92. The following peculiarities in case forms of the 4th Declension require notice.
a. A genitive singular in -ī (as of the 2nd declension) sometimes occurs in nouns in -tus.
senātus, gen. senātī (regularly senātūs)
b. In the genitive plural -uum is sometimes pronounced as one syllable, and may then be written -um.
currum (Aen. 6.653) for curruum
c. The dative and ablative plural in -ŭbus are retained in partus and tribes, regularly in artus and lacus, and occasionally in other words; portus and specus have both -ubus and -ibus.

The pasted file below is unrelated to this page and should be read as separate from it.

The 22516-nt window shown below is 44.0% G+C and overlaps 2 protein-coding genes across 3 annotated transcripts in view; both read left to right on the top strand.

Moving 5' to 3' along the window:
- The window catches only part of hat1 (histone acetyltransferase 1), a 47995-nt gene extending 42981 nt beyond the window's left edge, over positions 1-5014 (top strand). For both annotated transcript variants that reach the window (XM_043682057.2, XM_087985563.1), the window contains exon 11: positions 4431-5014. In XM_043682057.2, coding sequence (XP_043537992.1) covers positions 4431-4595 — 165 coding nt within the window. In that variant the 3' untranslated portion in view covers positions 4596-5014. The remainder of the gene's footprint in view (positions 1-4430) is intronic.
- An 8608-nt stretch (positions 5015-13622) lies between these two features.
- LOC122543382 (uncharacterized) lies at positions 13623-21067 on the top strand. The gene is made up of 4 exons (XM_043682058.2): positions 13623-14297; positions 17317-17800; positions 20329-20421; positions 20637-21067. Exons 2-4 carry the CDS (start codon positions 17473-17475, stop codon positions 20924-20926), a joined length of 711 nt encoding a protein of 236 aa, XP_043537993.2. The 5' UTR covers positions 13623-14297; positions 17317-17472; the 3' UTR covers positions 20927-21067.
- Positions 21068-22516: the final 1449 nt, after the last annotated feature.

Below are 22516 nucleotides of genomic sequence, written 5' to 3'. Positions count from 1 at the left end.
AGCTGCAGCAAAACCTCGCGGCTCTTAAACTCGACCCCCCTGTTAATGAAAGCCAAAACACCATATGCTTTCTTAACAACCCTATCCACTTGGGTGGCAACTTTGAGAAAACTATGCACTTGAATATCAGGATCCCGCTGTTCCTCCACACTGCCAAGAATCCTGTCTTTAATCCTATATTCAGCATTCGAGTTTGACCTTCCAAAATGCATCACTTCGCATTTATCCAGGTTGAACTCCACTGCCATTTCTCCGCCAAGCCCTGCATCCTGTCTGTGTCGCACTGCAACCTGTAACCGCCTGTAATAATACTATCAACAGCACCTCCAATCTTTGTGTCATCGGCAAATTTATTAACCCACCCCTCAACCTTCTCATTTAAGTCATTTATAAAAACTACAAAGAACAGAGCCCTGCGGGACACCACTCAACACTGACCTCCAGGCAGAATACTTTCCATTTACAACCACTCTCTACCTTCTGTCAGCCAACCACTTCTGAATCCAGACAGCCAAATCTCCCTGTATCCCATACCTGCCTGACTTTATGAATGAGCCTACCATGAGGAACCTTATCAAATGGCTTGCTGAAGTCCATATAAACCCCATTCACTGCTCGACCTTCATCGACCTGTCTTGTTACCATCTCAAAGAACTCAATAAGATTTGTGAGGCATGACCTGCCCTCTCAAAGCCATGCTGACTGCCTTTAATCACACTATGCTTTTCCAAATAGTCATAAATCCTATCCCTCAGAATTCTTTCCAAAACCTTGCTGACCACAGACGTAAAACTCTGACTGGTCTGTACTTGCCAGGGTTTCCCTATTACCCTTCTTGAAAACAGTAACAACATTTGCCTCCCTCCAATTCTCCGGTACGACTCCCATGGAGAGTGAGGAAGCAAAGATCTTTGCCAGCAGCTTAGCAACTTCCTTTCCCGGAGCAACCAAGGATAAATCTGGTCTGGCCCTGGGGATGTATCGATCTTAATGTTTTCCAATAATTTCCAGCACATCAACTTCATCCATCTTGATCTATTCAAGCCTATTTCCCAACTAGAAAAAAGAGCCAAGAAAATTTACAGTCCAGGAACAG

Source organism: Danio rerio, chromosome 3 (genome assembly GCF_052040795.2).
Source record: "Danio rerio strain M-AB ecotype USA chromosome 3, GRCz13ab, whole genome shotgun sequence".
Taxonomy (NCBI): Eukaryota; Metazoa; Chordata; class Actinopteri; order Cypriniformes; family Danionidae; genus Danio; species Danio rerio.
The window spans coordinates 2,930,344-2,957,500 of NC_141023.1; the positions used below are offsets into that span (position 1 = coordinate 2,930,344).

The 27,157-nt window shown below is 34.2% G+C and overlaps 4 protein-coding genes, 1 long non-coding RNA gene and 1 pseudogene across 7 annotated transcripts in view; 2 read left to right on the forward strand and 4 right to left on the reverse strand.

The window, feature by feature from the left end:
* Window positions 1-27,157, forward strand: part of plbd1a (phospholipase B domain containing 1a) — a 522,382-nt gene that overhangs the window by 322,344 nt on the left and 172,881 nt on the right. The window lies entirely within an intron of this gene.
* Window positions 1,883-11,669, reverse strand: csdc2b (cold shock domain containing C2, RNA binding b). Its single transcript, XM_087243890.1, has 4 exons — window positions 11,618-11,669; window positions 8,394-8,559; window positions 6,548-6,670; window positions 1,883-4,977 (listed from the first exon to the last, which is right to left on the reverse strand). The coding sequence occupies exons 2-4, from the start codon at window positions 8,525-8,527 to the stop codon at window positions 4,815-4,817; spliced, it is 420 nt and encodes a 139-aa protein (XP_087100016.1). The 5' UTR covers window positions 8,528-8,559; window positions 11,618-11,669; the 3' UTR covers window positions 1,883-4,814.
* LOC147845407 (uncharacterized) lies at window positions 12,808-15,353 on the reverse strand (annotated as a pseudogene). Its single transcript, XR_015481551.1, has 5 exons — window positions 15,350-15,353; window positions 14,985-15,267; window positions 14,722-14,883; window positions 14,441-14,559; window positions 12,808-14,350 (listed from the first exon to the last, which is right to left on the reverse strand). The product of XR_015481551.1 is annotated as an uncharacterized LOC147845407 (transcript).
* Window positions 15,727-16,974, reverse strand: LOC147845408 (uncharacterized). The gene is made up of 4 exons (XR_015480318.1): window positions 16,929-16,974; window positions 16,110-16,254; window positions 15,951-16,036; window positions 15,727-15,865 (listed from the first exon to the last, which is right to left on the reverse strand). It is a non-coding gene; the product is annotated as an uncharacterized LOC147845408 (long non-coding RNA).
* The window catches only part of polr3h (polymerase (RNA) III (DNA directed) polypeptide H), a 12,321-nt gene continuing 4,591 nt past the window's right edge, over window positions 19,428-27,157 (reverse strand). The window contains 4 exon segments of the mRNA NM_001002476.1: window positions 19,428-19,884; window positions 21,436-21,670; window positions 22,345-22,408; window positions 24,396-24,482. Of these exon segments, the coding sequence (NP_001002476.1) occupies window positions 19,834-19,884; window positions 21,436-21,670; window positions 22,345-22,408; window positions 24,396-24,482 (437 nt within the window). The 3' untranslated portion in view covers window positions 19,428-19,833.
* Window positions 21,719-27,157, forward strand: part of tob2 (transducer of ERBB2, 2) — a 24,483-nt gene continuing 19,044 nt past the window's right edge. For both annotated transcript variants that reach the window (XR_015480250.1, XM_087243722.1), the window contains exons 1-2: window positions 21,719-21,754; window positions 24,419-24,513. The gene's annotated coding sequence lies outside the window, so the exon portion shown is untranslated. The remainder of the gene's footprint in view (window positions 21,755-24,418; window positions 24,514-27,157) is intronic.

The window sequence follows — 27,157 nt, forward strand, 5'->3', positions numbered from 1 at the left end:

d. Most names of plants and trees, and colus (distaff) also have 2nd declension forms.
fīcus fig, gen. fīcūs or fīcī
e. An old genitive singular in -uis or -uos and an old Genitive plural in -uom occur rarely.
f. The ablative singular ended anciently in -ūd (cf. § 43, Note 1): magistrātūd.
Note 1— The Locative is domī (rarely domuī) at home.
Note 2— The Genitive domī occurs in Plautus; domōrum is late or poetic.